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    This Is What Space Smells Like, According To Astronauts

    Bath and Body Works, take note for your next body spray idea.

    This is space.

    NASA/JPL-Caltech / Via jpl.nasa.gov

    This is bacon.

    Kim Kim Foster-Tobin/The State/TNS
    NASA/JPL-Caltech / Via jpl.nasa.gov

    According to astronauts leaving the International Space Station, anyway.

    What the astronauts are smelling are polcyclic aromatic hydrocarbons, which form during combustion, which occurs during the death of stars. You probably (hopefully) won't be smelling them in space any time soon, because you'd die, but you can smell them in bacon right here on Earth.

    The universe also smells like burned almond cookies.

    Alice Mongkongllite / Via BuzzFeed

    Space tourist and engineer Anousheh Ansari wrote about it on her blog:

    They said it is a very unique smell. As they pulled the hatch open on the Soyuz side, I smelled "SPACE." It was strange… kind of like burned almond cookie.

    Another note in the universe's perfumed bouquet is not so sweet.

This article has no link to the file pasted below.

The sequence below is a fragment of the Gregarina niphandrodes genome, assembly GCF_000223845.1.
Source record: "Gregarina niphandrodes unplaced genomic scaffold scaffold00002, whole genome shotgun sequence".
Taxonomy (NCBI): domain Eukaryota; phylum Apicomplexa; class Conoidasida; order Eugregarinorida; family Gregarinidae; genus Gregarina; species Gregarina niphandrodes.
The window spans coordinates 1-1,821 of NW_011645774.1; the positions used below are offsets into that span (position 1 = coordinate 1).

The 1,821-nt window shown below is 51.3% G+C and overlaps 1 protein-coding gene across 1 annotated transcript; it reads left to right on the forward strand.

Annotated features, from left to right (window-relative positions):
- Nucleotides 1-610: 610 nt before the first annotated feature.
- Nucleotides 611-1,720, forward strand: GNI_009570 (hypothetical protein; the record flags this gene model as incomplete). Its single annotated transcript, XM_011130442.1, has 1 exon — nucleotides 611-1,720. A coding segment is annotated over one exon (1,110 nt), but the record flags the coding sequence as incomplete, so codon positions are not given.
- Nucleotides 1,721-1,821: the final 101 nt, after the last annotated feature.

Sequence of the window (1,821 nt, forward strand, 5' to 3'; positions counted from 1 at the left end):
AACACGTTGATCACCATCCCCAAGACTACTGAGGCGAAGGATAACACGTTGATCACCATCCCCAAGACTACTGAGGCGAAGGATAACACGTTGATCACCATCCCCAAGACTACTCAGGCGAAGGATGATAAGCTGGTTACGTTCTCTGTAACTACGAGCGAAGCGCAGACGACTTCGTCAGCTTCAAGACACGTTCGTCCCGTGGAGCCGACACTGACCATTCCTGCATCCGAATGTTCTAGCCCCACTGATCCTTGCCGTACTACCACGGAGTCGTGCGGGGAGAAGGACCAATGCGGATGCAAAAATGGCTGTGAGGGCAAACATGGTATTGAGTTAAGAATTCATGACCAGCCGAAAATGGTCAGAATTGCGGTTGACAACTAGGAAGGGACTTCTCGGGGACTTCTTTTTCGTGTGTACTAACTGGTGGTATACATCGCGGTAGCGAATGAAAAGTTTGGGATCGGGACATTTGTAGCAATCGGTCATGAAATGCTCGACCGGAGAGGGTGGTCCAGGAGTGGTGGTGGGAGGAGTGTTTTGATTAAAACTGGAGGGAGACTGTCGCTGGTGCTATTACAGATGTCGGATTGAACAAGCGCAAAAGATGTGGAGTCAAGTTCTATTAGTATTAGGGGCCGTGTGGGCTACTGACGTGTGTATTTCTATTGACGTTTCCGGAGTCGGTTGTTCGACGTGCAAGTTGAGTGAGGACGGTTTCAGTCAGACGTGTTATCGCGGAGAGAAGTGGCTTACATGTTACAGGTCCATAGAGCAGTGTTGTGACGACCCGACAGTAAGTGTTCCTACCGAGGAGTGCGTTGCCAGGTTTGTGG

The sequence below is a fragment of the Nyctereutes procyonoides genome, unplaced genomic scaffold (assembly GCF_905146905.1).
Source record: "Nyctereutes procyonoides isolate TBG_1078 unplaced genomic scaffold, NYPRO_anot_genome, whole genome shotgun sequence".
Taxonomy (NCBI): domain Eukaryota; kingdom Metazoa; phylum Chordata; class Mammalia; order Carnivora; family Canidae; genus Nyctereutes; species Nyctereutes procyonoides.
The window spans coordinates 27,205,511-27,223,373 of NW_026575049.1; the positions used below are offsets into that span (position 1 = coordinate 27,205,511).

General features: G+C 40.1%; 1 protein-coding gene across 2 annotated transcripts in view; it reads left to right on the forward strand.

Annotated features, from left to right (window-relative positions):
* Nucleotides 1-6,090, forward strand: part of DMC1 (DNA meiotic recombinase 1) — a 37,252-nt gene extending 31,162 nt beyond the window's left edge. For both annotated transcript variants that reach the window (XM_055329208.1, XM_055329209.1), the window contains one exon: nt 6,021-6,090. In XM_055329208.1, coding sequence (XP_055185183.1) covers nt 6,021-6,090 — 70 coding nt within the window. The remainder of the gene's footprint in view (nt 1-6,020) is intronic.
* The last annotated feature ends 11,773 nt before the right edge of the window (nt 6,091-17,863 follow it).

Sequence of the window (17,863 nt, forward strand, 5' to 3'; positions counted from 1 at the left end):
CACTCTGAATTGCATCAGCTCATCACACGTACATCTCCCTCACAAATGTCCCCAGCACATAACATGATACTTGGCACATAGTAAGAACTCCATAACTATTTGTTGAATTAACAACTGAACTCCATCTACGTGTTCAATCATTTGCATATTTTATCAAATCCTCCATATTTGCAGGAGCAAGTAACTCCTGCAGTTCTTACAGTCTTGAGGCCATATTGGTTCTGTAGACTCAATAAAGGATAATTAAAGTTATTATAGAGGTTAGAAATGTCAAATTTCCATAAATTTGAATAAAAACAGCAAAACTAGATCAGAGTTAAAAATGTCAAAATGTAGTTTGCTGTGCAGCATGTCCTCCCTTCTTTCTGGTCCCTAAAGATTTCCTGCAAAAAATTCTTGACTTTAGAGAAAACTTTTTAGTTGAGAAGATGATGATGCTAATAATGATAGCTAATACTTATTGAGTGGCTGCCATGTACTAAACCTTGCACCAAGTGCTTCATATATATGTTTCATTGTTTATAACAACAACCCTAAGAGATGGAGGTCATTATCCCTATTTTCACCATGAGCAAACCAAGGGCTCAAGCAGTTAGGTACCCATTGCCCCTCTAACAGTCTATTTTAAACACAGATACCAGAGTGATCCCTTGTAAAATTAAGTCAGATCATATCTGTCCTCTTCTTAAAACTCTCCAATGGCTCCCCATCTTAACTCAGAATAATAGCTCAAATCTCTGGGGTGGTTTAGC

NASA/CXC/SAO / Via Flickr: nasamarshall

    It's because of all that hydrogen sulphide floating around — the same smell rotten eggs give off. Delicious!

    Specifically, comets smell like total trash — we've got the spectrometer results to prove it.

    According to Kathrin Altweg, one of the key scientists working with the Rosetta Orbiter Sensor for Ion & Neutron Analysis, comets — or specifically the comet 67p/C-G, has the "odor of rotten eggs (hydrogen sulphide), horse stable (ammonia), and the pungent, suffocating odour of formaldehyde. This is mixed with the faint, bitter, almond-like aroma of hydrogen cyanide. Add some whiff of alcohol (methanol) to this mixture, paired with the vinegar-like aroma of sulphur dioxide and a hint of the sweet aromatic scent of carbon disulphide, and you arrive at the 'perfume' of our comet."

    Chandra X-ray Observatory Center

    The moon also has a pungent smell, so distinct that NASA enlisted perfumer Steven Pierce of Omega to re-create the odor for training simulations. Apollo 17 astronaut Gene Cernan describes the smell as "spent gunpowder."

    Cernan didn't smell space directly, of course. After a moonwalk, he'd smell the dust of the moon on his equipment.

    So if you ever want to smell like the human embodiment of the universe.... check the bottom of your trashcan for some eau de universe.